(Prosthetic Valve Thrombosis; PVT)
Prosthetic heart valve thrombosis is a rare, but serious complication of a heart valve replacement procedure. The complication occurs when a blood clot called a thrombus is attached to or near a prosthetic heart valve. This can obstruct blood flow or interfere with the function of the valve.
Prosthetic heart valve thrombosis is a medical emergency.
Heart Valves With Prosthetic Replacements
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Prosthetic heart valve thrombosis is thought to result from an interaction between components of blood and the prosthesis or blood flow in and around the prosthesis.
Factors that may increase your chance of prosthetic heart valve thrombosis include:
- Inadequate anticoagulant/blood thinning therapy after a valve transplant
- Prosthesis located at the mitral valve in the heart
- Atrial fibrillation
- Medications, such as contraceptives
- Cancerous tumors
- Systemic diseases such as systemic lupus erythematosus, or inflammation and damage to various body tissues, including joints, skin, kidneys, heart, lungs, blood vessels, and brain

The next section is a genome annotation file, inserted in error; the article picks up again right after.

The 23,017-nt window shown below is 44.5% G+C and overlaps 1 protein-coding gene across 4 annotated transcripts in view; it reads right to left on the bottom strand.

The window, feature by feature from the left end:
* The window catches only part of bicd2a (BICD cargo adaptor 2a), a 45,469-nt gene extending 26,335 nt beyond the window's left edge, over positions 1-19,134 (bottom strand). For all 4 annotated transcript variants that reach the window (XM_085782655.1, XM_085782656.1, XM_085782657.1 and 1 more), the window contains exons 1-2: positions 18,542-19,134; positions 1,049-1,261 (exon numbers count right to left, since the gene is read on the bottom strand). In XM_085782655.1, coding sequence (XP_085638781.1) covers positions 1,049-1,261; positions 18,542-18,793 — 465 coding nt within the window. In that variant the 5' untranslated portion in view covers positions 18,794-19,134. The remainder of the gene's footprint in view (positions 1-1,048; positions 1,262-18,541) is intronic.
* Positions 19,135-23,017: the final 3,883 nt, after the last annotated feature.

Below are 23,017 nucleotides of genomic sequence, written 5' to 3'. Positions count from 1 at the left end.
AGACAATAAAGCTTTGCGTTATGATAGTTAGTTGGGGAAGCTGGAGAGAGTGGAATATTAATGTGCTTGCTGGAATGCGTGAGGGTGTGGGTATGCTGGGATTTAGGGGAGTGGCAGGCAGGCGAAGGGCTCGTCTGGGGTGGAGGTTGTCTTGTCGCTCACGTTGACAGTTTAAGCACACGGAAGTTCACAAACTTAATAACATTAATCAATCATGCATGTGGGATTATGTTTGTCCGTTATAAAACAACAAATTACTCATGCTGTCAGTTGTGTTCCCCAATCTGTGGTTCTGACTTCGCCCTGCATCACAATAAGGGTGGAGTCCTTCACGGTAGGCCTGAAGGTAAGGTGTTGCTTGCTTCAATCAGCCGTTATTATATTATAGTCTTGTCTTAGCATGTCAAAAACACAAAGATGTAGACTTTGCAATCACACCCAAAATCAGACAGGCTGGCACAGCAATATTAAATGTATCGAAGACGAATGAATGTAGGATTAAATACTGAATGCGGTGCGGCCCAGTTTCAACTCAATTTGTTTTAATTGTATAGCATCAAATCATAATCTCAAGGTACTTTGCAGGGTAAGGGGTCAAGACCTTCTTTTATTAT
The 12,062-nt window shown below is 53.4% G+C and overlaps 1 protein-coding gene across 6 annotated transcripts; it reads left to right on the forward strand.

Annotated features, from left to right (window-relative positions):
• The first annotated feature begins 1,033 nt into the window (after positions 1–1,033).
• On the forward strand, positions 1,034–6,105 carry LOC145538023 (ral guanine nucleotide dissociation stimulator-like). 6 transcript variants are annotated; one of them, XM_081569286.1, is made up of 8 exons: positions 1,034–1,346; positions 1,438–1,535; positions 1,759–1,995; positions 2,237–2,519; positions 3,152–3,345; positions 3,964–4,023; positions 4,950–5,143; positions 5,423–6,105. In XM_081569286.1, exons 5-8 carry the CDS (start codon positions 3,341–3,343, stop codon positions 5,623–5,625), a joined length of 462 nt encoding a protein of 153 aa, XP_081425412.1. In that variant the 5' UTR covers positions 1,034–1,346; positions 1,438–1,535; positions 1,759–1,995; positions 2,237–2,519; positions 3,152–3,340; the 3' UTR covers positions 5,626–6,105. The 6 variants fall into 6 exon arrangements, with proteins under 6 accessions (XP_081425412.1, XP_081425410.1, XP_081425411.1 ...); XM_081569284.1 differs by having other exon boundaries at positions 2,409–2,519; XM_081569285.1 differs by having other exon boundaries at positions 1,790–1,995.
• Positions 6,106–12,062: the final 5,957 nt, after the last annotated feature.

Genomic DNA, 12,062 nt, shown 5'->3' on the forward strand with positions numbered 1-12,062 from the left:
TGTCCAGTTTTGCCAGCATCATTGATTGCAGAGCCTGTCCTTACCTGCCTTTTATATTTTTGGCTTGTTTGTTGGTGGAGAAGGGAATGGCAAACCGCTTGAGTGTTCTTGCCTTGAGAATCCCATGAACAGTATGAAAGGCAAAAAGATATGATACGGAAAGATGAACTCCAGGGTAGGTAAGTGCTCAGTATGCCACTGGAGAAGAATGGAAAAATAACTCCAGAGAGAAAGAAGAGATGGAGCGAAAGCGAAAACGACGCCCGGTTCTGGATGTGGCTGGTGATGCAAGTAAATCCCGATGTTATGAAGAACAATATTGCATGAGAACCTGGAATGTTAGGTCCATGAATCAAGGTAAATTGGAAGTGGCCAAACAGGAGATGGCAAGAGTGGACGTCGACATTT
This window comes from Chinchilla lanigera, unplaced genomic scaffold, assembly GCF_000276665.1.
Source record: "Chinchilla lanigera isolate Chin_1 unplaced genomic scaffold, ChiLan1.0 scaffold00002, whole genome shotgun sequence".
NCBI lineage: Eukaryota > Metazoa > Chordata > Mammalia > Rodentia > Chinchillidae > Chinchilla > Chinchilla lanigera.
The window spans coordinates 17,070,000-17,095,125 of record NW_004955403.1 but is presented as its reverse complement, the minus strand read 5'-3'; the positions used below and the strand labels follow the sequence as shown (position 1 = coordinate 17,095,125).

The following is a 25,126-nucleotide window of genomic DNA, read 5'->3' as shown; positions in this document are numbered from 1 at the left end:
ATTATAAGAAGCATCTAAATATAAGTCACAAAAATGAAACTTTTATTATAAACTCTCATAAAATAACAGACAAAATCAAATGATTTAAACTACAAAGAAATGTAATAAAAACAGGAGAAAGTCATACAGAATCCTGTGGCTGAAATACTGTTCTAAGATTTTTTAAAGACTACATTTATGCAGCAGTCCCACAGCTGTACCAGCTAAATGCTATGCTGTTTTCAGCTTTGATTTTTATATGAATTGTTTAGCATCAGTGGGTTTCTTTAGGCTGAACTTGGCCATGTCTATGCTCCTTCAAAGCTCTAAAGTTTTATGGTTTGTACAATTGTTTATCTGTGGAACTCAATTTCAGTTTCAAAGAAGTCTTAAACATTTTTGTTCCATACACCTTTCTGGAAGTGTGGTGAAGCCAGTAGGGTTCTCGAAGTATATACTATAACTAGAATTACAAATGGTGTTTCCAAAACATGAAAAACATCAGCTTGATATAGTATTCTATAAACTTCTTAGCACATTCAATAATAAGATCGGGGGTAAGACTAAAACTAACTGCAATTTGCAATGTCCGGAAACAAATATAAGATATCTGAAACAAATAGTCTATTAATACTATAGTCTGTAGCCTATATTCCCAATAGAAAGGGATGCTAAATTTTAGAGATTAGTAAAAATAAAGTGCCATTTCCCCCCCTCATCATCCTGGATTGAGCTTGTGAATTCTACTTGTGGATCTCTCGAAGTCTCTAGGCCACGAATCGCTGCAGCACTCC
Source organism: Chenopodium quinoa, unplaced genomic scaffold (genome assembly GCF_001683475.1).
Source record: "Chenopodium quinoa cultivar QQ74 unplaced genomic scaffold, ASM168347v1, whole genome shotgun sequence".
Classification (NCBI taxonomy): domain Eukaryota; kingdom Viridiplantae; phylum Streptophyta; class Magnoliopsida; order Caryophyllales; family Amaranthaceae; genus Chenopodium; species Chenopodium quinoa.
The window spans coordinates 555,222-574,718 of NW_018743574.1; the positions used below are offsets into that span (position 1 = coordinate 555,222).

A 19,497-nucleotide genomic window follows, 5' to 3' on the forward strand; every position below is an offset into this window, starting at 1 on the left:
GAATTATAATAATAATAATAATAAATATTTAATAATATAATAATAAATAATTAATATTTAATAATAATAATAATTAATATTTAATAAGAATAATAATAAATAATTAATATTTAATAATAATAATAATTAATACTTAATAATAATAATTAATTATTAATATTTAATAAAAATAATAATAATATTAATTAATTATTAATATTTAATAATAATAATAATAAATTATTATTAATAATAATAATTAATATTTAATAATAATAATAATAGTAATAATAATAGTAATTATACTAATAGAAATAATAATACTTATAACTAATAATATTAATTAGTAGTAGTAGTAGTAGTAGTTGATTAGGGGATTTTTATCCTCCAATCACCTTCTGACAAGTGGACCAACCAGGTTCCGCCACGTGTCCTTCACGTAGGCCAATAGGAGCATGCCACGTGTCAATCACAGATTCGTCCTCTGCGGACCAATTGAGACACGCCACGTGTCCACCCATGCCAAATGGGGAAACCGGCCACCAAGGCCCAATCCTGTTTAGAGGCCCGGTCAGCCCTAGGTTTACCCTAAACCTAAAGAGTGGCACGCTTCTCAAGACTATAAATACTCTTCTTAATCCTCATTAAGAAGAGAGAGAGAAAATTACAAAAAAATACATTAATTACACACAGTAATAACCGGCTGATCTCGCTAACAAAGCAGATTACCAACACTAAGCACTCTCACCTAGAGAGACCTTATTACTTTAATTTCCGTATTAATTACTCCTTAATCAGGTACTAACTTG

- Reduced cardiac pumping—possibly from heart failure
Prosthetic heart valve thrombosis may cause:
- Shortness of breath
- Difficulty breathing while lying down
- Difficulty exercising
- Chest pain, burning, or pressure
- Loss of consciousness
Your doctor will ask about your symptoms and medical history. A physical exam may be done.
Images evaluate your heart and surrounding structures. These may include:
Your bodily fluids may need to be tested. This can be done with blood tests.
Talk with your doctor about the best treatment plan for you. Treatment options include:
The first line of therapy is usually thrombolysis, which are medications that break up abnormal blood clots.
Anticoagulant medications are used to control clotting. Anticoagulation therapy may be used alone in people with small clots that are not obstructing the heart valve.
In some cases, surgery to replace the valve may be necessary.
In people who have prosthetic heart valves, antithrombotic therapy is the best proven way to reduce your chance of prosthetic heart valve thrombosis.
Last reviewed August 2014 by Michael J. Fucci, DO
Please be aware that this information is provided to supplement the care provided by your physician. It is neither intended nor implied to be a substitute for professional medical advice. CALL YOUR HEALTHCARE PROVIDER IMMEDIATELY IF YOU THINK YOU MAY HAVE A MEDICAL EMERGENCY. Always seek the advice of your physician or other qualified health provider prior to starting any new treatment or with any questions you may have regarding a medical condition.